‘How I Learned to Drive’: First Broadway production showcases a ‘crushing’ Mary-Louise Parker

Twenty five years after the Off-Broadway debut of Paula Vogel’s Pulitzer Prize-winning play “How I Learned to Drive,” the contemporary American classic has at long last made its bow on Broadway. Fittingly for a memory play, the stars of that first production have returned to their roles: Mary-Louise Parker as Li’l Bit, who recalls her relationship with her predatory Uncle Peck – played by David Morse – who gave her driving lessons. The original director Mark Brokaw once again leads the production, which opened at Manhattan Theatre Club’s Friedman Theatre on April 19 for a limited run.

This long-awaited mounting of “How I Learned to Drive” earned rapturous reviews from critics. Maya Phillips (New York Times) calls the production “unforgettable” and labels it a Critic’s Pick. She credits playwright Vogel, who’s “script creates its own piercing language for assault,” and notes how despite the heaviness of the subject, the play “finds moments of levity without minimizing the tragic parts of the story.” Phillips heralds Parker and Morse, who deliver “crushing performances – both sentimental and horrific, utterly complex.” She describes Parker’s “agelessness” and her ability to depict “decades of Li’l Bit’s trauma with astute choreography,” going on to say Morse “gives a similarly empathetic performance.” She also acknowledges Johanna Day, who “delivers a vicious yet contained performance.”

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Helen Shaw (Vulture) is similarly effusive about the performers. She writes that to portray Li’l Bit’s various ages, “Parker has a trick of slumping in a chair and letting her mouth fall slightly open that makes her seem young and dizzy, and it serves her as well in her 50s as it did in her 30s.” Likewise, she describes “Morse’s defeated elegance” as “unaged.” Day, too, performs “Vogel’s slyest writing” with “bravura” and “delivers a monologue so bleak she almost stops the show.” Shaw does have some reservations, acknowledging, “Brokaw’s production does show a few cracks,” but “the chance to see these performers doing such incandescent work should shoulder all such concerns aside.”

Based on all of its stellar reviews, “How I Learned to Drive” will no doubt cruise to Tony Awards nominations next month. The play is already seen as an indispensable work of American literature and this powerful staging will no doubt earn a nomination for Best Play Revival; even though it has never been performed on Broadway before, it will be eligible in this category because of the “classics rule,” by which the Tony administration deems a work already established “in the historical or popular repertoire” as a revival.

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At the helm of the production, Brokaw is also vying for his first Tony nomination for Best Director. If the nominators are thoroughly enamored with the show, he could go along for the ride, but even some of the effusive reviews quibbled with a handful of his choices. In our current combined odds, our users expect him to narrowly miss, sitting sixth in the five person line-up.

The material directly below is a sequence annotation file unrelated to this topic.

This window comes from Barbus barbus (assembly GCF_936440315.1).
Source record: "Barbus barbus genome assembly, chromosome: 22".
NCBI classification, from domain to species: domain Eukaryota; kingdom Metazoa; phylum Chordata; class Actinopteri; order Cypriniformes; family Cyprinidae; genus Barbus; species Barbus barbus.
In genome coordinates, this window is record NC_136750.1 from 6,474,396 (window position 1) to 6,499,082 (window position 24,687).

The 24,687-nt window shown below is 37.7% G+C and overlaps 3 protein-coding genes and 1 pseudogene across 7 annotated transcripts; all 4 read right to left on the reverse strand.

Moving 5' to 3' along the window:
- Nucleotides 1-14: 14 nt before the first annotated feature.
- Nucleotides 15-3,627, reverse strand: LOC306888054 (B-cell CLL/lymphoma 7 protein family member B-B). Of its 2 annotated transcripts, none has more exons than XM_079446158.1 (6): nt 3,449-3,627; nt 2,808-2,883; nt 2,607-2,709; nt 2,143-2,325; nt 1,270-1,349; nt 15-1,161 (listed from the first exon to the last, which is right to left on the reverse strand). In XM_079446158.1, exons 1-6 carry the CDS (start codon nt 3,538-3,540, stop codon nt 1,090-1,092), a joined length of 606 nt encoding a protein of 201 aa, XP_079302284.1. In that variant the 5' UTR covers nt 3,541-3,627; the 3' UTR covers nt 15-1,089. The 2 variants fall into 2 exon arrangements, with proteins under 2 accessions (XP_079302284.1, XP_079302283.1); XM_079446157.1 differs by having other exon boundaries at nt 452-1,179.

There’s no question of how “Drive” will perform in the acting races. Fresh off her second Tony win for “The Sound Inside” last year, Mary-Louise Parker looks undeniably competitive to win Best Actress again for her transporting and devastating portrayal of Li’l Bit. David Morse also navigates his particularly challenging role with aplomb, and looks just as likely to earn a nomination in Best Actor, if not a win; he previously earned a bid for the revival of “The Iceman Cometh” starring opposite Denzel Washington. At this moment in the season, Parker and Morse both lead our odds to win Tonys in June.

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Although Parker and Morse command the stage, Featured Actress Johanna Day could also join them as a nominee for her standout ensemble role. Day starred in the original Off-Broadway production with Parker and Morse and also received stellar notices for her work, which includes numerous memorable scenes. Day has a strong track record with the Tonys, too, with past nominations for “Proof,” starring opposite Parker, and “Sweat,” which are both also Pulitzer-winning dramas. Day sits in seventh in our odds, trailing Kenita R. Miller (“for colored girls…”), Amber Gray (“Macbeth”), Uzo Aduba (“Clyde’s”), Phylicia Rashad (“Skeleton Crew”), Jessica Frances Duke (“Trouble in Mind”), and Jessie Mueller (“The Minutes”), but she is surely much more competitive than her position reflects and could easily surprise on nominations morning.

In the design categories, the very simple staging may not yield many below the line nominations, but of those contenders Mark McCullough could earn the first bid of his career for his lighting design, which seamlessly helps the audience navigate the temporal switches of this memory play. Two-time Tony-nominated costume designer Dede Ayite could also score a bid for her period work, though she also designed “Chicken & Biscuits” and “American Buffalo” this season and could contend for one of those instead.

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